Common name: Tick bush
I grow best: Shrub up to 4m
• Attracts birds, native bees and invertebrate creators
• Flowers varies from September and early November.
• Well drained or sandy soils
• Cultural uses
• Eastern Suburb Banksia Scrub
Looks like: Is a shrub of variable growth habit reaching a height of about 2-3 m in New South Wales regions where on sandstone and granite-based soils it grows into a rather stiff, upright, spreading shrub with fibrous furrowed bark. This form has masses of small creamy-white, honey-scented flowers borne in heavy sprays. Masses of spreading stamens concealing the tiny petals give the flowers a fluffy appearance. The flowering period varies between September and early November.The leaves, small and crowded (about 1 cm long) and narrow-linear in shape, are produced on short stalks. The seed capsules are distinctive, but remain on the plant only until the fruit matures. They are somewhat bowl-shaped, often with a rosy bloom. Capsules are divided into several compartments which open by radiating slits in the top to disperse their contents.
Habitat & Distribution: Tick bush is commonly found growing on the coastal strip and adjacent plateaus of eastern Australia (New South Wales, Victoria, Tasmania), often forming dense thickets. This genus, which is of the family Myrtaceae, is confined to Australia and is closely allied to Leptospermum although it is readily distinguished by its long protruding stamens.This species propagates readily from seed or semi-hardwood tip cuttings taken in late spring through to early autumn. To induce speedier results in striking cuttings a commercial rooting hormone may be used. Little maintenance is required other than an application of a complete fertilizer in early spring and light pruning and shaping to develop a compact, bushy shrub. A common pest is the webbing caterpillar which may be controlled by physical removal or by an application of a systemic insecticide.Under cultivation K. ambigua grows into a handsome shrub which attracts numerous birds and colourful soldier beetles when in flower. It adapts to many situations and may be used as a background shrub, for screening or as a feature plant.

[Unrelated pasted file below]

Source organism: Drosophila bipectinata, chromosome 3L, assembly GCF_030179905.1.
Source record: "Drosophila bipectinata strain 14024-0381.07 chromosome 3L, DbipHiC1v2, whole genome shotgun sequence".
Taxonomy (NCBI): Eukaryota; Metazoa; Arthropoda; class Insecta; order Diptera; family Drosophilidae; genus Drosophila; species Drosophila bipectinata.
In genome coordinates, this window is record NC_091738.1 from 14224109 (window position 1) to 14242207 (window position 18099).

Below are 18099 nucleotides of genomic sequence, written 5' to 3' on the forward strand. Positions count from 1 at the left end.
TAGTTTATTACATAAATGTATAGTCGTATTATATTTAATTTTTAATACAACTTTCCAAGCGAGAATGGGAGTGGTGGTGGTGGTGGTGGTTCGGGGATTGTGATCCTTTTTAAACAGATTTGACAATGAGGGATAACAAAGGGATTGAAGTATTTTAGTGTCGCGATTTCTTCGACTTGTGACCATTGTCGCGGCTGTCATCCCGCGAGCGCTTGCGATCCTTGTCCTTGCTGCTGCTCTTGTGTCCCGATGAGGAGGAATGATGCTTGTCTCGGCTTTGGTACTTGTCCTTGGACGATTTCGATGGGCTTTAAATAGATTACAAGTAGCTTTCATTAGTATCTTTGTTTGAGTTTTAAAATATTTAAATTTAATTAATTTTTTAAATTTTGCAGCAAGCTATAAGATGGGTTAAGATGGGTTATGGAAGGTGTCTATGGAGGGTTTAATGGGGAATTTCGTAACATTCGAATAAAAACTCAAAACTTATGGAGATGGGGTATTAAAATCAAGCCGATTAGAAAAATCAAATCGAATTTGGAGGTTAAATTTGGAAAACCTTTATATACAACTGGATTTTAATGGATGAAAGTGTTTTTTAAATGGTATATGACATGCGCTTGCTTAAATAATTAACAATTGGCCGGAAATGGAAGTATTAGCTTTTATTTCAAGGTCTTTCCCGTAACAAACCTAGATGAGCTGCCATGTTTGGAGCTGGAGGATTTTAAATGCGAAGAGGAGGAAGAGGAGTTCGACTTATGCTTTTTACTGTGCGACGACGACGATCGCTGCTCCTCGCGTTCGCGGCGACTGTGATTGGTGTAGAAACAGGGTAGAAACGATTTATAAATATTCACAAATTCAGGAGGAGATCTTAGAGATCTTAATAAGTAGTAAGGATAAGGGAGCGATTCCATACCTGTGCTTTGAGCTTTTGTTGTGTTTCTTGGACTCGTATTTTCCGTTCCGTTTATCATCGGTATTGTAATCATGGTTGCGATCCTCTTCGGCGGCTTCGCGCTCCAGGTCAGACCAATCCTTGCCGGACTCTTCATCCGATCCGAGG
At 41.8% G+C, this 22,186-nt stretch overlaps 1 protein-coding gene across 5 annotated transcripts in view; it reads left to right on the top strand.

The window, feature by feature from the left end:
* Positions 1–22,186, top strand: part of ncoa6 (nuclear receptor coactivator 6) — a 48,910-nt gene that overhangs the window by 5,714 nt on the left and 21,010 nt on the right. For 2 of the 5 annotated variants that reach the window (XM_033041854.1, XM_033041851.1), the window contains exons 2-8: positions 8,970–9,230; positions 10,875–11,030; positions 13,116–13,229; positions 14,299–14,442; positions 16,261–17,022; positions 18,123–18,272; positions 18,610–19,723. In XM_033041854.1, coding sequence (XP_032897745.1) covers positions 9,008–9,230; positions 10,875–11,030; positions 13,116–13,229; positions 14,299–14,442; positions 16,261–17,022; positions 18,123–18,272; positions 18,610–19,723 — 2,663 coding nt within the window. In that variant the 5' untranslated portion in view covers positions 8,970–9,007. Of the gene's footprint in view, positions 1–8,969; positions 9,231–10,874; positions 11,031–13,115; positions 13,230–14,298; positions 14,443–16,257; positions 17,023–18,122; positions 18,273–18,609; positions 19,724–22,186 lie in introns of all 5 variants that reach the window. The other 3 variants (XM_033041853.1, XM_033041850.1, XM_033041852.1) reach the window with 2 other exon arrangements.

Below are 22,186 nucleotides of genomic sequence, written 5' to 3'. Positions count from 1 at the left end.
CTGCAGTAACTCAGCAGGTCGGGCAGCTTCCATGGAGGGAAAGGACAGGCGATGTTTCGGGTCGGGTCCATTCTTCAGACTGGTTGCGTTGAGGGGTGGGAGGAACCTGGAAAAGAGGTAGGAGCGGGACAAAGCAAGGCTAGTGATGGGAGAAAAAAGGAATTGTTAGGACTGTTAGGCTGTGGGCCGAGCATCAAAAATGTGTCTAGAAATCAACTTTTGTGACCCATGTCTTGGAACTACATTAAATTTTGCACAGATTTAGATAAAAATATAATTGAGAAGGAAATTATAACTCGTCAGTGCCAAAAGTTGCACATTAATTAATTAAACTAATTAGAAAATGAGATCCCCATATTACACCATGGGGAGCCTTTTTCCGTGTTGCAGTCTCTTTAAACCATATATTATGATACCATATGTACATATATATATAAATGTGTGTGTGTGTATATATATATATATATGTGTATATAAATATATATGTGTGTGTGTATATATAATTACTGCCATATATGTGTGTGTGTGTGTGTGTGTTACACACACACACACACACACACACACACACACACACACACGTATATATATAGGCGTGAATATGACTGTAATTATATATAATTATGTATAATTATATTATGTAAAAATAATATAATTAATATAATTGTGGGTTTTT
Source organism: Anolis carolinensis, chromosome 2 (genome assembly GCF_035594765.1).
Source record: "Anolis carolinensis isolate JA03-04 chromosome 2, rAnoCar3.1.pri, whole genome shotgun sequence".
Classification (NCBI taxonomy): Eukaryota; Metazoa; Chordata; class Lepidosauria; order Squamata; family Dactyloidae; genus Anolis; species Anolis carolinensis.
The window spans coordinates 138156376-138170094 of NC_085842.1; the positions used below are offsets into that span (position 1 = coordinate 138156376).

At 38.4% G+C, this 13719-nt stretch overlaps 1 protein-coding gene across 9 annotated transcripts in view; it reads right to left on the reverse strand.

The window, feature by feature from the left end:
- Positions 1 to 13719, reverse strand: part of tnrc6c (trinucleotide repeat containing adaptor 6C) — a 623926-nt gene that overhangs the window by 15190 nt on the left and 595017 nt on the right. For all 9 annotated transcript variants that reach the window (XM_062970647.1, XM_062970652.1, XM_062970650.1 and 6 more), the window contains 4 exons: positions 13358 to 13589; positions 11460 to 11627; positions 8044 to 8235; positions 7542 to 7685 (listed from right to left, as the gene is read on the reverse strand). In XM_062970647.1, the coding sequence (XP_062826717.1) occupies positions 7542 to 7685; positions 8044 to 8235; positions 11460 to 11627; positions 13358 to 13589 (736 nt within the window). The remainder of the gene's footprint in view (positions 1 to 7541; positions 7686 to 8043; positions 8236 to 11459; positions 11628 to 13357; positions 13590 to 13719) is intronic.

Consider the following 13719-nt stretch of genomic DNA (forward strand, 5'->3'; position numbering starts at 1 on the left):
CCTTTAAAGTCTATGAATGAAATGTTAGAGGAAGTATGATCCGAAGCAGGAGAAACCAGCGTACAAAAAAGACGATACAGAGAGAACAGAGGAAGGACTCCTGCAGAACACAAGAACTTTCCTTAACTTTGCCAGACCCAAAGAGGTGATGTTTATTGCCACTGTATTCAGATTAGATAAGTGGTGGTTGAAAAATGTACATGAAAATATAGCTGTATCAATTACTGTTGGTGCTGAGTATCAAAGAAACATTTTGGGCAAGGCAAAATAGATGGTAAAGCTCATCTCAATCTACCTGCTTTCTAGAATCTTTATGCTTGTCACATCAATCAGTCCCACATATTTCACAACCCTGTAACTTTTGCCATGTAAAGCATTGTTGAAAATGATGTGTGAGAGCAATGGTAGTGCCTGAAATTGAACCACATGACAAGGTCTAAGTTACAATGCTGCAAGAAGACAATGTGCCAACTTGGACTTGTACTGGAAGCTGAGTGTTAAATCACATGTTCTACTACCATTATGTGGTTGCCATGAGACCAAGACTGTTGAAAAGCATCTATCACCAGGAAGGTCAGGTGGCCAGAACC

Traditional uses: Kunzea Oil can provide temporary relief of the pain of arthritis, rheumatism, muscular aches and pains, insect bites and insect bite inflammation, and cold and flu symptoms.